Sunday June 24, 2018  – St John the Baptist
Scripture Readings: Isaiah 40: 1-11
                                           Psalm 85: 7-13
                                           Acts 13: 14b – 26
                                           Luke 1:57–80
            St. Simeon’s, Lachute



One of the closest places I’ve ever been to the desert was back in the summer of 2009 when I was with a group doing some community building training in West Africa. This one day we were out just along the base of the Sahara in central Mali in Dogon country and we were visiting these huge cliffs that held these caves, but not near the bottom like you’d expect, but probably a good hundred feet up the face of the cliff. The local peoples used them as burial chambers among other things. At the bottom of the cliffs there were these trails winding their way between villages and huts and so, with the help of a guide of course, we followed the trails.

I remember passing by some of the most interesting places. There were these divination circles where some of the shamans would cast their dice to interpret the signs of the earth, and I remember going to visit the community centres where the town meetings would happen. They were these fascinating buildings with massive roofs, but they were only three feet off the floor of the hut so that during the meeting no one could simply stand up and walk out. They were forced to sit together and to exist together. In those places you could feel the heartbeat of the community and how important it was for them to find a way to live together.

I remember the intensity of the heat beating down on us in a way that reminded me of one of those really frigid days back home, one of those moments when you can feel the environment around you and you can feel just how vulnerable you are to the elements. I think that’s one of the really powerful experiences of the desert. It’s the experience of existing at the mercy of the world around you in ways that we tend to take for granted in places and in times of comfort. It’s one of the challenges of the desert that it’s so incredibly risky, but it’s also one of the great gifts of the desert, certainly to the spiritual life of those who live it.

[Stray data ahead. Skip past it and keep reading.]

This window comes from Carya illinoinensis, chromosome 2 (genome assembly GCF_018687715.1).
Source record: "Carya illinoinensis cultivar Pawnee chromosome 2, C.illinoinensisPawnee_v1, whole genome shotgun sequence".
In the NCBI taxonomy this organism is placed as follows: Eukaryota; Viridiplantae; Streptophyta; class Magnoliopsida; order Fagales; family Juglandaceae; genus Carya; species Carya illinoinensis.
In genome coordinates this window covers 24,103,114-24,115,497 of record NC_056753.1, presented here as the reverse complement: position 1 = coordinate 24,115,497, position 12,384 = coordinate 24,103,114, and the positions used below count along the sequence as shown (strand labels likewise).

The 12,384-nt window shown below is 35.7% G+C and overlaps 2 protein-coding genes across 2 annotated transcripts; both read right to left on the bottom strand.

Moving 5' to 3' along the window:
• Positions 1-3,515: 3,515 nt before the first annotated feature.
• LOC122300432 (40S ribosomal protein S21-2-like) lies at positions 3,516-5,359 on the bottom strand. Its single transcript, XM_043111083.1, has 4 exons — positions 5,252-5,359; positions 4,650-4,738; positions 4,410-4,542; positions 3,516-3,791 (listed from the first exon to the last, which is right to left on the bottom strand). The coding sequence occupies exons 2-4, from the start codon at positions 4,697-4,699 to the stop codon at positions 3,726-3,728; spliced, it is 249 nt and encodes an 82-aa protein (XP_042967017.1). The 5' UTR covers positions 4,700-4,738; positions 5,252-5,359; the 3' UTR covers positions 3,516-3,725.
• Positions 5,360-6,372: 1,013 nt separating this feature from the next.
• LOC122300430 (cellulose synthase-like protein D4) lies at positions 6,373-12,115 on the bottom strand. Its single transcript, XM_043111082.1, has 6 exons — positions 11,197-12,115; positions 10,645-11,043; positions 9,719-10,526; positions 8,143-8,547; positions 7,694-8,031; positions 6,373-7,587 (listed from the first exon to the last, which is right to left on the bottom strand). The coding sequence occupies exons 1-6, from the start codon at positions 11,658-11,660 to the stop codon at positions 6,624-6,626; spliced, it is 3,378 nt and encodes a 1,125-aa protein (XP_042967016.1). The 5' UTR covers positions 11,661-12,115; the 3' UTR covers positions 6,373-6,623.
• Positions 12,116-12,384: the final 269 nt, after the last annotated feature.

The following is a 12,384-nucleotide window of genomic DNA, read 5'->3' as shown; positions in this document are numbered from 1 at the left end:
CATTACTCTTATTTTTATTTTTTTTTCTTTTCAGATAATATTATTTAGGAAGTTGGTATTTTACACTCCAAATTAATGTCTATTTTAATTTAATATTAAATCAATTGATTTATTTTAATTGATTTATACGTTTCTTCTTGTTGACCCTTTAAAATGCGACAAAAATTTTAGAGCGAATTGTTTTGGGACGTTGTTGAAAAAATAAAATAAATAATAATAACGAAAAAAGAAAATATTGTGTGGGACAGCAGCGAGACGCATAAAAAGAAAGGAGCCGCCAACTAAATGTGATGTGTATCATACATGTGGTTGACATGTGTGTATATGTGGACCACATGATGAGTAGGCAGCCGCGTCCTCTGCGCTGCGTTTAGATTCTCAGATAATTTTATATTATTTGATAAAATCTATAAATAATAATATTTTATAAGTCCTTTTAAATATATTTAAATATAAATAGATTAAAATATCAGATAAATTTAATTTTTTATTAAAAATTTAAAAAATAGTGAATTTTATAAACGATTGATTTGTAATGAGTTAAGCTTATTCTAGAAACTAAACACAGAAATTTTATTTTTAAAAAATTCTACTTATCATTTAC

John the Baptist was of course one of those figures. He’s known for living this wild life. He wore a coat of hair, he ate locusts and wild honey, his ministry was this desert proclamation telling people to repent of their sins and then dunking them in the river. But it wasn’t just the character of John that was wild, and I think sometimes we miss that because he was such a larger than life character, but the content of John’s proclamation was in many ways just as radical and just as chaotic as his person.

John the Baptist was the one who began to call the people of Judea together telling them, warning them even, that the kingdom of God was near and that they should repent of their sins, which is actually a much more profound statement than the modern street preacher version which often just feels like it’s laced with judgement and conceit. John’s words were a call to arms. They were a call to God’s people to make things right, with God and with one another, to make their preparations and to get themselves on the right path so that when the kingdom finally did arrive, they’d be ready for it. The call to repentance wasn’t a guilt trip, it wasn’t about getting people to wallow in their own insufficiency and their own sinfulness, it was about reminding God’s people exactly how important they were that they had a role in the kingdom of God, and that God believed in what they could accomplish.